Wm. Wrigley Jr. Co.

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Wm. Wrigley Jr. Co.

founded: 1898

Contact Information:

headquarters: 410 n. michigan ave
chicago, il 60611 phone: (312)644-2121 fax: (312)644-0097 url: http://www.wrigley.com


Wm. Wrigley Jr. Company is the number-one maker of chewing gum in the world. It has about a 50-percent share of the domestic chewing gum market and its international sales are responsible for more than half of its annual revenues. It sells its products to over 120 countries. Sales of gum account for 90 percent of the company's revenues. The Wm. Wrigley Jr. Company manufactures a broad range of chewing gum, including Big Red, Doublemint, Extra, Freedent, Spearmint, and Winterfresh. Its Spearmint, Doublemint, Juicy Fruit, Big Red, and Winterfresh brands are manufactured specifically for the domestic market and are responsible for most of its sales. Wrigley has a long-standing reputation as a conservative but stable company.


Over the last three years Wrigley has seen solid gains in sales and profits. Its 1997 sales were $1.9 billion, and its net income was $272 million, or $2.34 per share of common stock. The company's 1996 sales totaled $1.8 billion, and its net income was $230 million, or $1.99 per share of common stock. In 1995 it saw sales of $1.7 billion, while that year's net income was $224 million or $1.93 per share of common stock.


According to stock analysts, Wrigley is a financially solid, stable company that, historically, has shown to be cautious when moving into new markets. Analysts point to its strong underpinnings, which include very strong and consistent earnings growth over the last decade and the fact that the company has been debt-free. These factors make the company a good choice for those investors willing to pay more for its shares, but who like its reputation as a "safe haven."


In 1892 William Wrigley Jr., a youthful and successful door-to-door soap salesman, began giving away chewing gum as a bonus to his customers. Soon his customers were asking to buy his spruce-paraffin gum rather than his soap. Wrigley saw the market potential for a vastly popular product and soon began developing and manufacturing a chicle-based chewing gum. Wrigley had been working closely with Zeno Manufacturing, the company from which he had been purchasing his give-away gums. In 1898 Wrigley merged with Zeno, forming what is known today as the Wm. Wrigley Jr. Company. The mainstay of the company remains its Spearmint, Juicy Fruit, and Doublemint gums.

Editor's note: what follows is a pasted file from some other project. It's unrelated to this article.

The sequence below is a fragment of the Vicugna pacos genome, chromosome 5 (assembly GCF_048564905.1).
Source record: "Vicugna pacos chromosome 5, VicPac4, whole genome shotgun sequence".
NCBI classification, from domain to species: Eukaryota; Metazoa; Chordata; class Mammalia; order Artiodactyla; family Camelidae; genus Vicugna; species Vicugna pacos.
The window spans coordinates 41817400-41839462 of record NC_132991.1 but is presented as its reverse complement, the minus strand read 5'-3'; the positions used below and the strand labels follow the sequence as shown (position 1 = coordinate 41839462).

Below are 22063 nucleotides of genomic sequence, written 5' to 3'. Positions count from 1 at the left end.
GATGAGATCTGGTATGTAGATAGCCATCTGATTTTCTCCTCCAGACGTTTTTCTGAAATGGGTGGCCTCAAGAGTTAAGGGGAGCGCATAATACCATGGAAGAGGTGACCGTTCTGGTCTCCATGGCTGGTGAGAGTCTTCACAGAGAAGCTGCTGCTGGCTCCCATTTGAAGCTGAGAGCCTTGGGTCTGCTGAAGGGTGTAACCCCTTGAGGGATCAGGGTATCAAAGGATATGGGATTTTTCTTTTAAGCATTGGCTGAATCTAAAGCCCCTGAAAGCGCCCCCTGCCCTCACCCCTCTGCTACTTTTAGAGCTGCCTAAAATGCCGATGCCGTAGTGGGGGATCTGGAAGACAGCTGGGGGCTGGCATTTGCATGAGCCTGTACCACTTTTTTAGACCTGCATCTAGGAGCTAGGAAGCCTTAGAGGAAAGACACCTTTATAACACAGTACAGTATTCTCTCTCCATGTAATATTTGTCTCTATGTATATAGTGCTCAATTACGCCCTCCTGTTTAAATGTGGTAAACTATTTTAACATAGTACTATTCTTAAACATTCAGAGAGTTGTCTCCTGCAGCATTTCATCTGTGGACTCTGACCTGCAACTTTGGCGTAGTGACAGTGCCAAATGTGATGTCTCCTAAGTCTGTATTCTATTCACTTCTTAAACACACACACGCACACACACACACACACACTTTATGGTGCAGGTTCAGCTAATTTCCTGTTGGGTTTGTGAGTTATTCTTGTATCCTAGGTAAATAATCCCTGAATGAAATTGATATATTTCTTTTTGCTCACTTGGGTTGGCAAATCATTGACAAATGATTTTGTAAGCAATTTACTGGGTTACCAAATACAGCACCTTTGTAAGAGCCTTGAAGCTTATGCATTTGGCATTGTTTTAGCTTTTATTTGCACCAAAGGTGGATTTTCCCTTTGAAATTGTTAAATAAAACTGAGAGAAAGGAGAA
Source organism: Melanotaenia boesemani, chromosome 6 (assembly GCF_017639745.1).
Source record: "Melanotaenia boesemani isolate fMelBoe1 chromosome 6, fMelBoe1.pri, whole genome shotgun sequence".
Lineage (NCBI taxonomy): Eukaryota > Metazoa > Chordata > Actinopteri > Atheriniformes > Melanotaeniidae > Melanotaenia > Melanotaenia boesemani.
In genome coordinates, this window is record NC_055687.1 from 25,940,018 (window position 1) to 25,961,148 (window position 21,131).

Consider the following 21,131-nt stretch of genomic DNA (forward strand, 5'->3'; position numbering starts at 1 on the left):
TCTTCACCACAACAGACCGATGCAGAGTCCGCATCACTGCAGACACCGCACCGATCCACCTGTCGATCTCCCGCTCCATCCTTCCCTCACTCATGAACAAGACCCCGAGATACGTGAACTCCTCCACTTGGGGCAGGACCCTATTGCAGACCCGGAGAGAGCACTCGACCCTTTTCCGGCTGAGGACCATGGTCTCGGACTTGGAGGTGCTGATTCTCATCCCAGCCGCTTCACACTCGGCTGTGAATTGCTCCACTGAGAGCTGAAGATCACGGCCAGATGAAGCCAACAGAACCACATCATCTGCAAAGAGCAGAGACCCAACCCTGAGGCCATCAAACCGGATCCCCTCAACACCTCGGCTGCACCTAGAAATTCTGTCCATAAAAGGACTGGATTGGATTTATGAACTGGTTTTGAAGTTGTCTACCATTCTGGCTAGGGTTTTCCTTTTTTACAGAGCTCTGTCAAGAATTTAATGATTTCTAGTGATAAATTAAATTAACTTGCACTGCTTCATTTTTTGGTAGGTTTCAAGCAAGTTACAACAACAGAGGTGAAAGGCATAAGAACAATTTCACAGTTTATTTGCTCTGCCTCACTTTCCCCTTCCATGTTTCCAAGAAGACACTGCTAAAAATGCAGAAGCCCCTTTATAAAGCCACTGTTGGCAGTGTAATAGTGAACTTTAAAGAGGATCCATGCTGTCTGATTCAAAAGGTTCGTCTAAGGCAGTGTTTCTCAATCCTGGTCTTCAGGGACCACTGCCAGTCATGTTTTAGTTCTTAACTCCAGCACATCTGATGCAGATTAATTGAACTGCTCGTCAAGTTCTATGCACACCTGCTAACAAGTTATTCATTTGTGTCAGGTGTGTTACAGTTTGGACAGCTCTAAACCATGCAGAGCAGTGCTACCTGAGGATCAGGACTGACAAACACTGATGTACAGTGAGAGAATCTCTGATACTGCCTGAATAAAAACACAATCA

During World War II, American troops abroad created a tremendous demand for chewing gum, at a time when chewing gum ingredients were in short supply. Wrigley decided to discontinue providing its Spearmint, Doublemint, and Juicy Fruit to the domestic market to ensure that overseas troops did not have to go without. Meanwhile, on the homefront the Wrigley name was kept alive in the American consciousness with a "Remember This Wrapper" advertising campaign, which promised abundant supplies of the company's popular chewing gums once the war ended.

The company faced a different kind of challenge in the mid-1970s. With the growing awareness of health and diet, sugar-free products were flooding the market. Initially, Wrigley resisted responding to the trend toward sugar-free products, and as a result lost market share to its competitors who manufactured gums sweetened with a sugar substitute. (The company also resisted other trends: only in 1971 did it raise its price for a pack of gum by $.02, the first price increase in decades.) Wrigley instead opted to offer its customers Freedent, chewing gum aimed at denture-wearing gum lovers. Not until 1984 did it venture into the sugar-free candy market with the introduction of its Extra sugar-free gum line. Wrigley later offered sugar-free Freedent gums and bubble gum-flavored Extra.

Domestic chewing gum consumption fell from 215 sticks per capita in 1978 to 168 sticks in 1986. The market recovered, to 183 sticks per capita in 1992. But even amid this market turbulence, Wrigley's prices remained the same: in the mid-1990s, a five-stick pack of Wrigley's gum cost $.25, the same price it was in 1987; in contrast, both cigarettes and candy have increased in cost. In 1992 Wrigley posted earnings of $141 million on revenues of $1.3 billion. Wrigley sales grew 18 percent domestically in 1993; in 1994, the chewing gum market was estimated to be $2 billion, of which Wrigley easily commanded half. The market dropped again in 1996, thanks to weak sales of sugar-free gum and bubble gum; however, Wrigley's net sales increased by 5 percent over 1995 sales.